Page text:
From her South Harlem condo, Michelle Thompson has an easy walk to her favorite waterfall in Central Park — easy enough that she can visit several times a week.
Ms. Thompson, 54, advises her clients to do the same — get outside and take the “stress out of your body” — in her role as the owner of Resistant Vision Coaching and Consulting, her third career after stints as a lawyer and a teacher of colonial Caribbean history, which is part of her heritage. She has been in her home for more than five years now, since buying the two-bedroom, two-bath apartment on Fifth Avenue, a few blocks north of Central Park, for less than $1 million.
2018-19 School Quality Snapshot (the latest to include testing results, because of Covid-19), 22 percent of students met state standards in English versus 47 percent citywide; in math, 18 percent met state standards versus 46 percent citywide.
Public School 154 Harriet Tubman, on West 127th Street, enrolls about 219 students in prekindergarten through fifth grade; 30 percent of its students met standards in English versus 48 percent citywide; 25 percent met standards in math versus 50 percent citywide.
There are also a number of charter schools in the neighborhood, including Harlem Prep Elementary School and Harlem Village Academies.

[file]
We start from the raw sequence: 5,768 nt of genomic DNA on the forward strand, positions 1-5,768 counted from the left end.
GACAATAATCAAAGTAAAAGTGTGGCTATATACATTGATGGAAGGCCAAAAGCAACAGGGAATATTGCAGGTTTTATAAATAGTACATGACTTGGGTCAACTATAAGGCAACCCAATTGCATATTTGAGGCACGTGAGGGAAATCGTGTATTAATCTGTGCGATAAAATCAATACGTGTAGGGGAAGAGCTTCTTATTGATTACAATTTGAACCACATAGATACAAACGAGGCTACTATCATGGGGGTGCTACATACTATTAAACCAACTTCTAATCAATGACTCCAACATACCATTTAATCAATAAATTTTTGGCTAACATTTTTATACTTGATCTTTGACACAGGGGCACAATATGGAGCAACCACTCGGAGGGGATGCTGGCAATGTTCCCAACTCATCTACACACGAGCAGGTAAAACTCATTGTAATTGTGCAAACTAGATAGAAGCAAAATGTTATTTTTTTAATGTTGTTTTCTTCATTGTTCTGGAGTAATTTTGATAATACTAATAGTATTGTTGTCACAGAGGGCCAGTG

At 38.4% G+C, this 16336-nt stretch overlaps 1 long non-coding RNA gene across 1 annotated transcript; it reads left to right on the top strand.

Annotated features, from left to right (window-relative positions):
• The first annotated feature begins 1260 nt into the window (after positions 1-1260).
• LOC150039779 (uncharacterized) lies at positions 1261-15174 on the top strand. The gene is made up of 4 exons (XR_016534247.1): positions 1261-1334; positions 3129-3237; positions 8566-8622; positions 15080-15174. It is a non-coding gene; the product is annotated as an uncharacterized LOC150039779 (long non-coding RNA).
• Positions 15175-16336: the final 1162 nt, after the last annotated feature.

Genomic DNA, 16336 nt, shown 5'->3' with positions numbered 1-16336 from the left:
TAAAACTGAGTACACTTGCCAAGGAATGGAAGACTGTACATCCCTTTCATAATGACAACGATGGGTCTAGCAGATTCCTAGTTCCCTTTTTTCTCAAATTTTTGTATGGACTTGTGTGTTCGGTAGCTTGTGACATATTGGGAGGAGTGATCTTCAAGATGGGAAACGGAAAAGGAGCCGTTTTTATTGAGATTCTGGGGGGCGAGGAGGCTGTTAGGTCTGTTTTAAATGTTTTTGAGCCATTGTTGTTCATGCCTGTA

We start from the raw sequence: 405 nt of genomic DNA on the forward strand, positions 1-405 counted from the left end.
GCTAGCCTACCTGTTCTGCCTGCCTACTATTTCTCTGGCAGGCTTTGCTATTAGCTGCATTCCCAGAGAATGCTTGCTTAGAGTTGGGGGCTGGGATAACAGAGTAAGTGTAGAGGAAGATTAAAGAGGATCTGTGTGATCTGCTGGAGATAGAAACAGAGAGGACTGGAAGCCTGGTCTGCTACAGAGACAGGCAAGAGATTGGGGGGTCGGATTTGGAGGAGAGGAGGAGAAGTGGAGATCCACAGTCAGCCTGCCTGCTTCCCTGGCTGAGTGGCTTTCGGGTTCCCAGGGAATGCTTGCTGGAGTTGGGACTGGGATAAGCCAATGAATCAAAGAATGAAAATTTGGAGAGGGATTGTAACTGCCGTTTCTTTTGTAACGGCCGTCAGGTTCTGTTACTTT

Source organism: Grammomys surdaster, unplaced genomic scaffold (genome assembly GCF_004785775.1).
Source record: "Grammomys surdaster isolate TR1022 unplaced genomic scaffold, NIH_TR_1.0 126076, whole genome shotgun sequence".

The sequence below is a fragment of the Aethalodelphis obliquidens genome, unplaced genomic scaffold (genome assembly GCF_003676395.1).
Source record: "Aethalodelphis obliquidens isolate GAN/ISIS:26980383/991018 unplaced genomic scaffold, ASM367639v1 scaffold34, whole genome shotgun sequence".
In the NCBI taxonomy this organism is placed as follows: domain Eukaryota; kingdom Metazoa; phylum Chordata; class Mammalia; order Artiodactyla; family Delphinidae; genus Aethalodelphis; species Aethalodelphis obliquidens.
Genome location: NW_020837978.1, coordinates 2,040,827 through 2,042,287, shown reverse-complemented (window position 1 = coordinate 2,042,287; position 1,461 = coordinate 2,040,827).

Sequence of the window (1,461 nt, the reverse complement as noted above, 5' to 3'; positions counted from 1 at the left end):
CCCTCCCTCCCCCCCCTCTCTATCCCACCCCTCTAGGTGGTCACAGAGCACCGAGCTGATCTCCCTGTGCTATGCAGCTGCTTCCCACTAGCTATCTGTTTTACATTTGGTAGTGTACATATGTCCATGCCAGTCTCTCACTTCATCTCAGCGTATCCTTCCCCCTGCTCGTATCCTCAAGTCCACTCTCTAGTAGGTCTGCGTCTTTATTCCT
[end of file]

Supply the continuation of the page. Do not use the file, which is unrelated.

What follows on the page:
Marcus Garvey Park Alliance. In 1967, the original amphitheater and recreation center were completed, and in 1968, the Harlem Cultural Festival was organized. The festival evolved into a series of six Sunday afternoon concerts in 1969 that became known as the Black Woodstock. Performers included Stevie Wonder, Mahalia Jackson, Nina Simone, the 5th Dimension, Gladys Knight and the Pips, Sly and the Family Stone, the Staple Singers and B.B. King. Footage from the concerts and interviews with some of the participants were featured in the Oscar-winning 2021 documentary “Summer of Soul,” directed by Questlove. In the 1970s, advocacy groups suggested renaming the park for Marcus Garvey, the publisher, journalist, entrepreneur and founder of the Universal Negro Improvement Association and African Communities League. The City Council voted to rename the park in 1973.
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